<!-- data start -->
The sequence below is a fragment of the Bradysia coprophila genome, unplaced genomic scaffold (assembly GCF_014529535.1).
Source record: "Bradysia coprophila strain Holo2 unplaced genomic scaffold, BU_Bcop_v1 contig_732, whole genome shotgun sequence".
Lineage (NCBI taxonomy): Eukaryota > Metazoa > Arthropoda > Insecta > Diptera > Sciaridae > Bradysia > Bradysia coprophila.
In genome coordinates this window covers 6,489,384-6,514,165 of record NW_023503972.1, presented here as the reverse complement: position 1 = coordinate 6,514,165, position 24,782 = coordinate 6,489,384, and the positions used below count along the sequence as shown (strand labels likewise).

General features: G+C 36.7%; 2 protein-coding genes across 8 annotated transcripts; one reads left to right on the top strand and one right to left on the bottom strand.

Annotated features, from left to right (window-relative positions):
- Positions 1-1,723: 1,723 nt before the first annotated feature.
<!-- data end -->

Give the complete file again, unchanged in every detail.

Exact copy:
The sequence below is a fragment of the Bradysia coprophila genome, unplaced genomic scaffold (assembly GCF_014529535.1).
Source record: "Bradysia coprophila strain Holo2 unplaced genomic scaffold, BU_Bcop_v1 contig_732, whole genome shotgun sequence".
Lineage (NCBI taxonomy): Eukaryota > Metazoa > Arthropoda > Insecta > Diptera > Sciaridae > Bradysia > Bradysia coprophila.
In genome coordinates this window covers 6,489,384-6,514,165 of record NW_023503972.1, presented here as the reverse complement: position 1 = coordinate 6,514,165, position 24,782 = coordinate 6,489,384, and the positions used below count along the sequence as shown (strand labels likewise).

General features: G+C 36.7%; 2 protein-coding genes across 8 annotated transcripts; one reads left to right on the top strand and one right to left on the bottom strand.

Annotated features, from left to right (window-relative positions):
- Positions 1-1,723: 1,723 nt before the first annotated feature.